Suggestion for one lens to take on US holiday
Heading off to the US for a holiday in a few weeks and am going to take a Mamiya 645 with one lens attached for B&W film in addition to the colour imaging device (dSLR). Photogenic places we're going to include Yosemite, Death Valley & Utah (road trip loop out of LV).
This is going to be travelling in checked baggage. Should I mount a 55mm or 80mm?
Do you see yourself doing low-light photography at all with the M645? If you do, then I'd probably pop the 80 on it and shoot with that lens. Last roadtrip I did, the only camera and lens combo I did any shooting with, was a Nikon FM2n with a 50/1.4 attached. Had most everything else with me, but didn't feel like bothering with the rest.
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I'd take the 55mm, all those landscapes.
Then again, the 80/2.8 doesnt weigh much, so maybe you can bring both?
I'd use the 80 if it had to be just one lens. Though those lenses are so small, it would be silly not to bring both IMHO.
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Doesn't sound like you have been to these places yet so two suggestions.
Go with the wider lens, the expansiveness of those places is incredible, even overwhelming.
Include a foreground subject; your partner, yourself, bushes/trees/water....
Mark Barendt, Ignacio, CO
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Just remember, these places are nothing like you see in the movies or brochures--they are far more grand in scope and require wide lenses. Bring a normal as well for some intimate shots as well. If at all possible, visit Desert View Tower at sunset, and be on the roof with a monopod. I dont think they allow tripods up there, but the experience is breath taking and spiritual. Take your sweetie and make it a romantic moment as well. I proposed to my (now)wife there while shooting a sunset.
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I would be influenced at least slightly by what lens(es) I was taking for my other camera.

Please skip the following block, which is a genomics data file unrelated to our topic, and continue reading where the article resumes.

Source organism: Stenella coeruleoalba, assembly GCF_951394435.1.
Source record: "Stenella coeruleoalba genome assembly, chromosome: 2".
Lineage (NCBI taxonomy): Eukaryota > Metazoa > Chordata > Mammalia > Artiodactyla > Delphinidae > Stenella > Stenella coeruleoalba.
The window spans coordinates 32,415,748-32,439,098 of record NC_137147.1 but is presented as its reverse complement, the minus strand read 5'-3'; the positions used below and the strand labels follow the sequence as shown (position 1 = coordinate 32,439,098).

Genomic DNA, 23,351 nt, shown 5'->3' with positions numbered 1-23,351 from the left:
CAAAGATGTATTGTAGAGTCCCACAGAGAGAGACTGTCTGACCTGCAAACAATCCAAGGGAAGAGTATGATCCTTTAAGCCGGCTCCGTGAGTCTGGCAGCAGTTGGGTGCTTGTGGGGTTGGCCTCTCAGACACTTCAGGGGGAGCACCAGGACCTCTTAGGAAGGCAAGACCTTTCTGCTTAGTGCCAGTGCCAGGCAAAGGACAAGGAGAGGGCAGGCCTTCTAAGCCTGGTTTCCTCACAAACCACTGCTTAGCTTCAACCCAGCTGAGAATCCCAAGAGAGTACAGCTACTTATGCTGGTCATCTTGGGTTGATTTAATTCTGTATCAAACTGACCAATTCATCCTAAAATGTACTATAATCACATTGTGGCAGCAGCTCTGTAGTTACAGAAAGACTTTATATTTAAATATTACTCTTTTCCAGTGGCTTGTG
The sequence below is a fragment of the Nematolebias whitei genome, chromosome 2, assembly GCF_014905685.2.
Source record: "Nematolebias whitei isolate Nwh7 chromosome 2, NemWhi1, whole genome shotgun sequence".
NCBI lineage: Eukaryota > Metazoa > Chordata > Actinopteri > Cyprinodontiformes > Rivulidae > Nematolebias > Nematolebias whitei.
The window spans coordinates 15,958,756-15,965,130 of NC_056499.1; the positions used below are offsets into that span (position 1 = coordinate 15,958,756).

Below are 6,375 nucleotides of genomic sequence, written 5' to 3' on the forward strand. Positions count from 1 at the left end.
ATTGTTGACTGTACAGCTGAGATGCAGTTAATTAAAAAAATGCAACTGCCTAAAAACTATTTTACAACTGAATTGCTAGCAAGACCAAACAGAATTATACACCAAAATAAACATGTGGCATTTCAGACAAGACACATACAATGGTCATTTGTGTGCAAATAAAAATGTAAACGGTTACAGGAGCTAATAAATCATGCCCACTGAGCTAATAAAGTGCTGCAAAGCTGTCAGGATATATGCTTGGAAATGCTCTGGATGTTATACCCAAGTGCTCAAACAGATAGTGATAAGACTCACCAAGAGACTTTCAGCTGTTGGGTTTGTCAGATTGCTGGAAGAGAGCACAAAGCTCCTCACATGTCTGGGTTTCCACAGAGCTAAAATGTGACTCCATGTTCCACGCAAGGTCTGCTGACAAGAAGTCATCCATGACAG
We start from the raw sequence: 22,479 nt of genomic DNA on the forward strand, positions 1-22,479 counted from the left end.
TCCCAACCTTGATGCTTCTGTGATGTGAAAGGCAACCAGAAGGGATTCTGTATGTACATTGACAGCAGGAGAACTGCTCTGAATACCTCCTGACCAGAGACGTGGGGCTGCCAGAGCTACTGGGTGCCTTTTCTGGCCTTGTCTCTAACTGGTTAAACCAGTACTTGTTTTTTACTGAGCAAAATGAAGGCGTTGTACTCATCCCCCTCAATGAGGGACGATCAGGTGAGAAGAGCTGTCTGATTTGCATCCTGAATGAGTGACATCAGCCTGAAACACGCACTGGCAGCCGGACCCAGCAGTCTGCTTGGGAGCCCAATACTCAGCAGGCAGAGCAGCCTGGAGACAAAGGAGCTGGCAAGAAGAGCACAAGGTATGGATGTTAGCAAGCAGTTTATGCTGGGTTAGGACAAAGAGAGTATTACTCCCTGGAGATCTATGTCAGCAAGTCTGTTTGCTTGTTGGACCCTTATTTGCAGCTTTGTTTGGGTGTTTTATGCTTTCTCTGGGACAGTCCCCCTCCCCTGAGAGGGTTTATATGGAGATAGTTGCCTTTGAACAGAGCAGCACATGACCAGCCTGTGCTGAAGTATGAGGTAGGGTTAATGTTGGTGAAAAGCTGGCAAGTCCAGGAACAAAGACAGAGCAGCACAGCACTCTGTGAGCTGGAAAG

For example, if I didn't have a wide angle for the dSLR, I'd be sure to take a wide angle for the 645.
In my case, I would choose my 55mm lens. If there was room for two, I would add my 110mm.
“Photography is a complex and fluid medium, and its many factors are not applied in simple sequence. Rather, the process may be likened to the art of the juggler in keeping many balls in the air at one time!”
Ansel Adams, from the introduction to The Negative - The New Ansel Adams Photography Series / Book 2
I'm going to go against the grain here and suggest that taking a wide-angle into a big landscape is kind of asking for cliched results. There's a temptation to use the wide angle to "get it all in", and there's so much "all" out in the Great Basin that one often ends up with photos that try to swallow everything and end up being about nothing.
So that's my argument for taking a narrower lens and paying attention to details. Textures, colours, contrasts, things down at the human scale. Obviously this is just one viewpoint, though, and feel free to ignore it.
Also, be careful out there, especially in Death Valley. Things will be starting to heat up and dry out; keep your brain engaged, and if you're going off the main roads, make sure the park staff know where you went.
You know you're going to have to go around Yosemite and enter from the west, right? The Tioga Pass road virtually never opens before mid-May, and sometimes not until June.
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